Adhesives derived from protein-containing soy flour first came into general use during the 1920's (see, e.g., U.S. Pat. Nos. 1,813,387, 1,724,695 and 1,994,050). Soy flour suitable for use in adhesives was, and still is, obtained by removing some or most of the oil from the soybean, yielding a residual soy meal that was subsequently ground into extremely fine soy flour. Typically, hexane is used to extract the majority of the non-polar oils from the crushed soybeans, although extrusion/extraction methods are also suitable means of oil removal.
 The resulting soy flour was then, generally, denatured (i.e., the secondary, tertiary and/or quaternary structures of the proteins were altered to expose additional polar functional groups capable of bonding) with an alkaline agent and, to some extent, hydrolyzed (i.e., the covalent bonds were broken) to yield adhesives for wood bonding under dry conditions. However, these early soybean adhesives exhibited poor water resistance, strictly limiting their use to interior applications. Moreover, they were very low in solids, typically less than 20%, and were often very thick and non sprayable.
 In the 1920's, phenol-formaldehyde (PF) and urea-formaldehyde (UF) adhesive resins were first developed. Phenol-formaldehyde and melamine modified urea-formaldehyde resins were exterior-durable, but had high raw materials costs that initially limited their use. World War II contributed to the rapid development of these adhesives for water and weather resistant applications, including exterior applications. However, protein-based adhesives, mainly soy-based adhesives that were often combined with blood or other proteins, continued to be used in many interior applications.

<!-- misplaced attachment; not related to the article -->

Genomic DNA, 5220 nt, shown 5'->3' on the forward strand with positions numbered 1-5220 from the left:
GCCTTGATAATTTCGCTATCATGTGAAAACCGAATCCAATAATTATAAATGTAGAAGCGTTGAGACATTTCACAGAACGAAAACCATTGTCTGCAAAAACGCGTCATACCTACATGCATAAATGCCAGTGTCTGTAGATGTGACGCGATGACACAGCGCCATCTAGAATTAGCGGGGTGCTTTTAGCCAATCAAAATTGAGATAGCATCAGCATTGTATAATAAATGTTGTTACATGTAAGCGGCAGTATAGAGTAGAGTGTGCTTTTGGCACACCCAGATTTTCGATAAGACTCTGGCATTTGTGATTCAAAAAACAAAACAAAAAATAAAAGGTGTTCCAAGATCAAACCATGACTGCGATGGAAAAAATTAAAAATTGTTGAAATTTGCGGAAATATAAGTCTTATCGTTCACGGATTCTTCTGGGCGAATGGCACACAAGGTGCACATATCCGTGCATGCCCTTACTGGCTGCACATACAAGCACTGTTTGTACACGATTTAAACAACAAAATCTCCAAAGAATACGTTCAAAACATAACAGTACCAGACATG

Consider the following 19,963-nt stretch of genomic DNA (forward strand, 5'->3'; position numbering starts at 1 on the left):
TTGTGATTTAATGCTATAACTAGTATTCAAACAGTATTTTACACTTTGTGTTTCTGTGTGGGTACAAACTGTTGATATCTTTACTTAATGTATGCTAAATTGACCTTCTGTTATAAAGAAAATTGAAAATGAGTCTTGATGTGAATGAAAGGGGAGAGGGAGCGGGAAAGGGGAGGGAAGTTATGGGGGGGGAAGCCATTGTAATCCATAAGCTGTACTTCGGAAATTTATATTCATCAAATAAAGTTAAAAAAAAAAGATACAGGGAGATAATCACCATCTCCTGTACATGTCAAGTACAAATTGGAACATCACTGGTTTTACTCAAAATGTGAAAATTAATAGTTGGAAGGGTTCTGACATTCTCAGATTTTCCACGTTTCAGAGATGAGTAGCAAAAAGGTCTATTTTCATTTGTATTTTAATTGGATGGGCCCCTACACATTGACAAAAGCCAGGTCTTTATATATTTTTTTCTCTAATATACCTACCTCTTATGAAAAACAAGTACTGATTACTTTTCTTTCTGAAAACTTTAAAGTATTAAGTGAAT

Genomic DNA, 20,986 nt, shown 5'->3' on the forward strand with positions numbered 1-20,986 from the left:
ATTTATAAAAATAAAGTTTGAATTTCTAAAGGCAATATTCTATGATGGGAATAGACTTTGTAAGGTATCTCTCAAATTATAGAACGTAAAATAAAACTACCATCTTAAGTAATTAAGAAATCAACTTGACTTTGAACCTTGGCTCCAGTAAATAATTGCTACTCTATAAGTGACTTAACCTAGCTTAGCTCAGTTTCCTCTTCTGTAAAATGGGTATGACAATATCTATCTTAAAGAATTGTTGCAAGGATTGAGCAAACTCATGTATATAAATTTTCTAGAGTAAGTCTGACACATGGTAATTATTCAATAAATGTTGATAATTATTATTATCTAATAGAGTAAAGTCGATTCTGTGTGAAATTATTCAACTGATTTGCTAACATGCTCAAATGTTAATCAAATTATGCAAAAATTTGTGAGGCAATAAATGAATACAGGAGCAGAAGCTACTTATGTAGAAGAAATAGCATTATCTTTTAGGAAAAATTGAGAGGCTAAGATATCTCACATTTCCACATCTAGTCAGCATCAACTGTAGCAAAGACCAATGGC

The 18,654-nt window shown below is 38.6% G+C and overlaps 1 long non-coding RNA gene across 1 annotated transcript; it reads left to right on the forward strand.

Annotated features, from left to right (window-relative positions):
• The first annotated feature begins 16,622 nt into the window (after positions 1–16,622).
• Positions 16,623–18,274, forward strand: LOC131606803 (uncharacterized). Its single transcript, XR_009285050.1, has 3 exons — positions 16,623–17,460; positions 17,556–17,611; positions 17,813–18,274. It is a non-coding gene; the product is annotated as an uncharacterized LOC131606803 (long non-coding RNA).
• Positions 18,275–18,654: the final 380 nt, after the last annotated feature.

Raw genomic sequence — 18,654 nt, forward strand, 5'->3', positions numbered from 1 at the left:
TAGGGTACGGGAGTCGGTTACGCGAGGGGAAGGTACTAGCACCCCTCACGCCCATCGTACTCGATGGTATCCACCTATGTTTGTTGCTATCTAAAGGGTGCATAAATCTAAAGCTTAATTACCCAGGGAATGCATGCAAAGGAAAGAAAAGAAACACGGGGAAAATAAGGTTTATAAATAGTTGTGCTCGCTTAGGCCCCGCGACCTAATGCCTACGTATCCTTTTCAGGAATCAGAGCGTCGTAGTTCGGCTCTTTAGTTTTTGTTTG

Currently, interior plywood, medium-density fiberboard (MDF) and particleboard (PB) are primarily produced using urea-formaldehyde (UF) resins. The latter two requiring low viscosity/sprayable adhesive systems to be commercially viable. Although very strong, fast curing, and reasonably easy to use, these UF resins lack hydrolytic stability along the polymer backbone. This causes significant amounts of free formaldehyde to be released from the finished products (and ultimately, inhaled by the occupants within the home). There have been several legislative actions to push for the reduction of formaldehyde emissions when used in interior home applications (Health and Safety Code Title 17 California Code of Regulations Sec. 93120-93120.12, and the 2010 United States "Formaldehyde Standards for Composite Wood Products Act".
 Exterior grade panels, such as plywood and oriented strand board (OSB) are most often produced with phenol formaldehyde or polymeric methylene diphenyl diisocyanate (pMDI) adhesives. For OSB, the application requires a low viscosity adhesive rendering it suitable for spraying, most often applied via a spinning disc atomizer.
 Soy-based adhesives can use soy flour, soy protein concentrates (SPC), or soy protein isolates (SPI) as the starting material. For simplicity, the present disclosure refers to all soy products that contain greater than 20% carbohydrates as "soy flour". Soy flour is less expensive than SPI, but also contains high levels of carbohydrates, requiring more complex crosslinking techniques, as crosslinking results in the much improved water resistance of the soy-based adhesives.
 SPC contains a greater amount of protein than soy flour, but contains less protein than SPI. Typically, SPC is produced using an alcohol wash to remove the soluble carbohydrates.